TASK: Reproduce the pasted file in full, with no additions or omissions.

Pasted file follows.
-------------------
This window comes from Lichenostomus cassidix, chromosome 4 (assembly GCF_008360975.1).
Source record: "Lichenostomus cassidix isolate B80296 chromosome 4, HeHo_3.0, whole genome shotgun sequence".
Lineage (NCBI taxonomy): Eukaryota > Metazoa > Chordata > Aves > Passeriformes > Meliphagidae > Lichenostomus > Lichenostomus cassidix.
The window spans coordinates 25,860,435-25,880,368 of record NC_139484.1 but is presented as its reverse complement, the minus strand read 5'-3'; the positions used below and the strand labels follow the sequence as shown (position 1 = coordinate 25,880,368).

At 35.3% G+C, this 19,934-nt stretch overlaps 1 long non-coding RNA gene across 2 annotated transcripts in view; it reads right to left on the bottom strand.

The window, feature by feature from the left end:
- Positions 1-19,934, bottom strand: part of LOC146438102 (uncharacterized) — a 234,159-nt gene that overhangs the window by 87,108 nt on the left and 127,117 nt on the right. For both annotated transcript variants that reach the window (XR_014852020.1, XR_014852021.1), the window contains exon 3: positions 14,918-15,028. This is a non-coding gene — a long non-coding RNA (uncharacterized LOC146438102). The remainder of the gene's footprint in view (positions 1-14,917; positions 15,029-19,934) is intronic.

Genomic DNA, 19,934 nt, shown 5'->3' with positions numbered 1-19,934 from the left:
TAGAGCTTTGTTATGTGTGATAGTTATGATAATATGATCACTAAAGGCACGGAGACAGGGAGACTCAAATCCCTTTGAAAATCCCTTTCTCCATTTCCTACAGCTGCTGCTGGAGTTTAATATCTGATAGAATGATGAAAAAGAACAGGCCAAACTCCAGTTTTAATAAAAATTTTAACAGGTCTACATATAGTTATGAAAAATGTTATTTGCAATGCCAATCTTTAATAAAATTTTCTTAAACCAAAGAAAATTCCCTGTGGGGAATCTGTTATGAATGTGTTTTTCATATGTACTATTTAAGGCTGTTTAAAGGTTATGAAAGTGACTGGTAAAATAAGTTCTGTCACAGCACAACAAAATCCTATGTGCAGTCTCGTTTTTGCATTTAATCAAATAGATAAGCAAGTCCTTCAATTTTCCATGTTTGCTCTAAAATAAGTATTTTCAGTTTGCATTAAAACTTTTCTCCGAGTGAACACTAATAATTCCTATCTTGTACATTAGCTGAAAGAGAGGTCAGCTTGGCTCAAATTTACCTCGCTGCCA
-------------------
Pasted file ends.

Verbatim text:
This window comes from Lichenostomus cassidix, chromosome 4 (assembly GCF_008360975.1).
Source record: "Lichenostomus cassidix isolate B80296 chromosome 4, HeHo_3.0, whole genome shotgun sequence".
Lineage (NCBI taxonomy): Eukaryota > Metazoa > Chordata > Aves > Passeriformes > Meliphagidae > Lichenostomus > Lichenostomus cassidix.
The window spans coordinates 25,860,435-25,880,368 of record NC_139484.1 but is presented as its reverse complement, the minus strand read 5'-3'; the positions used below and the strand labels follow the sequence as shown (position 1 = coordinate 25,880,368).

At 35.3% G+C, this 19,934-nt stretch overlaps 1 long non-coding RNA gene across 2 annotated transcripts in view; it reads right to left on the bottom strand.

The window, feature by feature from the left end:
- Positions 1-19,934, bottom strand: part of LOC146438102 (uncharacterized) — a 234,159-nt gene that overhangs the window by 87,108 nt on the left and 127,117 nt on the right. For both annotated transcript variants that reach the window (XR_014852020.1, XR_014852021.1), the window contains exon 3: positions 14,918-15,028. This is a non-coding gene — a long non-coding RNA (uncharacterized LOC146438102). The remainder of the gene's footprint in view (positions 1-14,917; positions 15,029-19,934) is intronic.

Genomic DNA, 19,934 nt, shown 5'->3' with positions numbered 1-19,934 from the left:
TAGAGCTTTGTTATGTGTGATAGTTATGATAATATGATCACTAAAGGCACGGAGACAGGGAGACTCAAATCCCTTTGAAAATCCCTTTCTCCATTTCCTACAGCTGCTGCTGGAGTTTAATATCTGATAGAATGATGAAAAAGAACAGGCCAAACTCCAGTTTTAATAAAAATTTTAACAGGTCTACATATAGTTATGAAAAATGTTATTTGCAATGCCAATCTTTAATAAAATTTTCTTAAACCAAAGAAAATTCCCTGTGGGGAATCTGTTATGAATGTGTTTTTCATATGTACTATTTAAGGCTGTTTAAAGGTTATGAAAGTGACTGGTAAAATAAGTTCTGTCACAGCACAACAAAATCCTATGTGCAGTCTCGTTTTTGCATTTAATCAAATAGATAAGCAAGTCCTTCAATTTTCCATGTTTGCTCTAAAATAAGTATTTTCAGTTTGCATTAAAACTTTTCTCCGAGTGAACACTAATAATTCCTATCTTGTACATTAGCTGAAAGAGAGGTCAGCTTGGCTCAAATTTACCTCGCTGCCA